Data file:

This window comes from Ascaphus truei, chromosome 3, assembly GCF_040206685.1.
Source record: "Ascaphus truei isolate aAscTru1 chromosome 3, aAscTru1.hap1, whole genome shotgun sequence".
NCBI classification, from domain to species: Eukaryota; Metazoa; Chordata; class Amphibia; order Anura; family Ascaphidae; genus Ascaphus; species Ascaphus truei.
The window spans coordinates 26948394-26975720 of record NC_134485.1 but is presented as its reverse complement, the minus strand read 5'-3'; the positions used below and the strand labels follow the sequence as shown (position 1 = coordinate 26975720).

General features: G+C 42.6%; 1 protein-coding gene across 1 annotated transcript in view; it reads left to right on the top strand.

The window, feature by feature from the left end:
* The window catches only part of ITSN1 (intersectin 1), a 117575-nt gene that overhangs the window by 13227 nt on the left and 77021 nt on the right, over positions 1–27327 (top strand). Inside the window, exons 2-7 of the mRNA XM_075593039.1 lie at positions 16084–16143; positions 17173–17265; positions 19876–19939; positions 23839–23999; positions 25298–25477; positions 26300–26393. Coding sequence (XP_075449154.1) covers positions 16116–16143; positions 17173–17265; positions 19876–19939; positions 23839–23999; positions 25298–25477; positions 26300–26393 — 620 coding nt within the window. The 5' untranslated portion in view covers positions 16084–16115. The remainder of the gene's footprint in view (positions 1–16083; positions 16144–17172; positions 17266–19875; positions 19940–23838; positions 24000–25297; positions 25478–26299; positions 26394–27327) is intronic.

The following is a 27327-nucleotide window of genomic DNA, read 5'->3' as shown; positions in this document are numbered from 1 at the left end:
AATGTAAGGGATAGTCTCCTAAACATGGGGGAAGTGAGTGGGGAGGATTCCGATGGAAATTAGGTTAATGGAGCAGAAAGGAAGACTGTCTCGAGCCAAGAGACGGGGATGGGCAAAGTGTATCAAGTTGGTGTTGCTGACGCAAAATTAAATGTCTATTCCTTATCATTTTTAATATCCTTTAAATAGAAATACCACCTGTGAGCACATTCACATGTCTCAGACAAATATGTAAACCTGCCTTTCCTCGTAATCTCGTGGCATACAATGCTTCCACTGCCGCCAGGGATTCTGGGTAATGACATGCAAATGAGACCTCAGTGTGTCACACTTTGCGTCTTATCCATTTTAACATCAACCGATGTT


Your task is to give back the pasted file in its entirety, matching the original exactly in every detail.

This window comes from Ascaphus truei, chromosome 3, assembly GCF_040206685.1.
Source record: "Ascaphus truei isolate aAscTru1 chromosome 3, aAscTru1.hap1, whole genome shotgun sequence".
NCBI classification, from domain to species: Eukaryota; Metazoa; Chordata; class Amphibia; order Anura; family Ascaphidae; genus Ascaphus; species Ascaphus truei.
The window spans coordinates 26948394-26975720 of record NC_134485.1 but is presented as its reverse complement, the minus strand read 5'-3'; the positions used below and the strand labels follow the sequence as shown (position 1 = coordinate 26975720).

General features: G+C 42.6%; 1 protein-coding gene across 1 annotated transcript in view; it reads left to right on the top strand.

The window, feature by feature from the left end:
* The window catches only part of ITSN1 (intersectin 1), a 117575-nt gene that overhangs the window by 13227 nt on the left and 77021 nt on the right, over positions 1–27327 (top strand). Inside the window, exons 2-7 of the mRNA XM_075593039.1 lie at positions 16084–16143; positions 17173–17265; positions 19876–19939; positions 23839–23999; positions 25298–25477; positions 26300–26393. Coding sequence (XP_075449154.1) covers positions 16116–16143; positions 17173–17265; positions 19876–19939; positions 23839–23999; positions 25298–25477; positions 26300–26393 — 620 coding nt within the window. The 5' untranslated portion in view covers positions 16084–16115. The remainder of the gene's footprint in view (positions 1–16083; positions 16144–17172; positions 17266–19875; positions 19940–23838; positions 24000–25297; positions 25478–26299; positions 26394–27327) is intronic.

The following is a 27327-nucleotide window of genomic DNA, read 5'->3' as shown; positions in this document are numbered from 1 at the left end:
AATGTAAGGGATAGTCTCCTAAACATGGGGGAAGTGAGTGGGGAGGATTCCGATGGAAATTAGGTTAATGGAGCAGAAAGGAAGACTGTCTCGAGCCAAGAGACGGGGATGGGCAAAGTGTATCAAGTTGGTGTTGCTGACGCAAAATTAAATGTCTATTCCTTATCATTTTTAATATCCTTTAAATAGAAATACCACCTGTGAGCACATTCACATGTCTCAGACAAATATGTAAACCTGCCTTTCCTCGTAATCTCGTGGCATACAATGCTTCCACTGCCGCCAGGGATTCTGGGTAATGACATGCAAATGAGACCTCAGTGTGTCACACTTTGCGTCTTATCCATTTTAACATCAACCGATGTT